The outcome of the 2020 U.S. presidential election could potentially have a profound effect on many publicly traded companies. The winning candidate has some influence over how many companies operate domestically as well as their international prospects.

One company on a path toward expansion regardless of the election outcome is Square (NYSE:SQ). The fintech industry has prospered under both Democratic and Republican presidents. Moreover, trends both within and beyond the company should bolster Square stock regardless of who is president for the next four years.

Society is increasingly cashless

Square plays well into one trend: the growing cashless society. Whether the public will eventually abandon cash altogether is a matter of debate. Nonetheless, an ever-growing percentage of consumers and businesses are collecting and spending money electronically in increasing amounts.

Person using a smartphone while holding a credit card.

Image source: Getty Images.

Square got its start by playing a central role in this trend. It started by allowing consumers with something to sell to process credit card transactions using their smartphones. This opened up credit card collections to sole proprietorships and even individuals.

Indeed, society has used ATMs, direct deposits, and credit cards for decades. But Square pioneered developing options to replace and/or combine those elements in convenient and easy-to-use ways. With the rise of e-commerce, electronic payment volumes have risen exponentially. Thanks to Square and its peers, credit and debit cards are not the only option for electronic payments. With Square's CashApp, consumers can collect money and pay bills and everyday expenses. CashApp even allowed consumers to receive their U.S. government stimulus payments more directly earlier this year.

Square is changing finance

In recent years, Square has expanded its ecosystem considerably. Increased comfort with financial consolidation has made this possible. In 1999, Congress repealed the Glass-Steagall Act, which previously forced the separation of commercial and investment banking. Investors should note that this repeal has lasted through three different presidents and a financial crisis.

This changing attitude toward combining commercial and investment banking played into Square's hands. In the past, one might turn to a Bank of America for basic banking services and loans. For credit card transactions, consumers may have relied on a company like Visa. Businesses would also use an Automatic Data Processing (ADP) for payroll management and an NCR to collect and manage cash.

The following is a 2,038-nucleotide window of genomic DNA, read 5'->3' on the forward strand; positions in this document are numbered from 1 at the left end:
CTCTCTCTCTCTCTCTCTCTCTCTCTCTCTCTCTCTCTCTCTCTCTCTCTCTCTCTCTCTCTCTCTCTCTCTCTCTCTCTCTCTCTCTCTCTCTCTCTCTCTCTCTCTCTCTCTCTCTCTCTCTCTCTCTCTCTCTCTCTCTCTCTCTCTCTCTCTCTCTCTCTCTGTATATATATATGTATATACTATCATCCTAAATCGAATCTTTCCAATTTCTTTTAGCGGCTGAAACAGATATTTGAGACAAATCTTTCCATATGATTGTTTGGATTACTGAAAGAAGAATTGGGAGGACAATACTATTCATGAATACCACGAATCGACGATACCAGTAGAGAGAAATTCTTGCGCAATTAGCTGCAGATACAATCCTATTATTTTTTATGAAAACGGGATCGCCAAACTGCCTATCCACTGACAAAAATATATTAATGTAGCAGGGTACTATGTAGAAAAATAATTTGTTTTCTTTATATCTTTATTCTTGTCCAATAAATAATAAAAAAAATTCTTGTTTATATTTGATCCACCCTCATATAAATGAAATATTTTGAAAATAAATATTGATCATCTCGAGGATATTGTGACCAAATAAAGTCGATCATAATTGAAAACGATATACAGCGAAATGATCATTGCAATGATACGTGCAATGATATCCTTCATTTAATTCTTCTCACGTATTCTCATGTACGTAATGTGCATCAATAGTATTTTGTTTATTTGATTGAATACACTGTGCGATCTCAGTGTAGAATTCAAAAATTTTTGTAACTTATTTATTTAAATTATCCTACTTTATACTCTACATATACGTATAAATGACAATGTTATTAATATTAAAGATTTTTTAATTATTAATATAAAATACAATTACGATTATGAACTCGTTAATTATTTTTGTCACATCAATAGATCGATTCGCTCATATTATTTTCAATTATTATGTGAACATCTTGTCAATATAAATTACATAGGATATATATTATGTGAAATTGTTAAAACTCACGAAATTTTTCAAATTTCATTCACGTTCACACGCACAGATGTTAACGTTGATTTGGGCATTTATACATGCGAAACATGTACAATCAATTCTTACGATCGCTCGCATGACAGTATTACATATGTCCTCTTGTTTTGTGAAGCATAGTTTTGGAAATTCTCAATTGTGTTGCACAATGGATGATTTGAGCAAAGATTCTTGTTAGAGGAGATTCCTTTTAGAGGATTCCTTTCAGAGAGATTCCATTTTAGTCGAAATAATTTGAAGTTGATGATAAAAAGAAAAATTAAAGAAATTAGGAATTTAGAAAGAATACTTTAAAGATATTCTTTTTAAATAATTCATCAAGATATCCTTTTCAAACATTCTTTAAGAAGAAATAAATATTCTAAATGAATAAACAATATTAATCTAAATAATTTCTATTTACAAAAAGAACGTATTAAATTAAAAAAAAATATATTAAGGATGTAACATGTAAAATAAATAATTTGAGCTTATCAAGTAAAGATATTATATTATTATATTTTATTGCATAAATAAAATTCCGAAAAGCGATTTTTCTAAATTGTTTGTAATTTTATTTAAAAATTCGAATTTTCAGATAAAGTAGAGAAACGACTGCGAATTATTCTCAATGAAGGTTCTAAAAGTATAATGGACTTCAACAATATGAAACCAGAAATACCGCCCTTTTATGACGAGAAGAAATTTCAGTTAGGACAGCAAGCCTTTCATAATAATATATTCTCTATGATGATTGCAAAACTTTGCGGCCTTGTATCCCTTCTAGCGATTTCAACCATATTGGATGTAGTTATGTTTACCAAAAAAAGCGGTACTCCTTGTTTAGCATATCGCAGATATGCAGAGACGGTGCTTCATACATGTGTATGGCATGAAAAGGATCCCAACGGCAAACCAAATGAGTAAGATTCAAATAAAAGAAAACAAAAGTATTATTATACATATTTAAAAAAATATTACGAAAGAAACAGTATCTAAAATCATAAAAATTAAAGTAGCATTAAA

Today, Square offers most of these services within one ecosystem. Earlier this year, it also received approval from the Federal Deposit Insurance Corp. to charter a bank. Once this bank opens, individuals or businesses can conduct almost all transactions within Square's ecosystem if they so choose.

Few geopolitical concerns for Square management

Investors also have to remember that Square operates only in five countries: Australia, Canada, Japan, the U.K., and the U.S. These are high-income countries in the developed world that have fostered deep relationships going back decades, with no serious geopolitical tensions among one another. Since Square does not currently operate in China, Russia, or the Middle East, the company will probably not have to worry about such tensions regardless of who is president.

Nor should the election outcome affect its immediate expansion plans. Square purchased Verse, a Spain-based start-up, in June, and operates an office in Ireland.

Since both countries use the euro, this hints at a possible expansion into the eurozone. Such a move, which would take Square into as many as 19 more countries, would likely not upset either President Donald Trump or Democratic presidential candidate Joe Biden.

From an investment standpoint, such an action will probably bring more years of rapid growth. In the most recent quarter, Square increased its revenue by 64% year over year and gross profit by 28%. Lower activity due to the coronavirus meant a loss of $11 million in that quarter. Nonetheless, this will likely not persist as analysts predict year-over-year profit growth of almost 115% in fiscal 2021.

Given these anticipated profit increases, Square investors should cash in regardless of who controls the White House come Jan. 20, 2021.

This article represents the opinion of the writer, who may disagree with the “official” recommendation position of a Motley Fool premium advisory service. We’re motley! Questioning an investing thesis -- even one of our own -- helps us all think critically about investing and make decisions that help us become smarter, happier, and richer.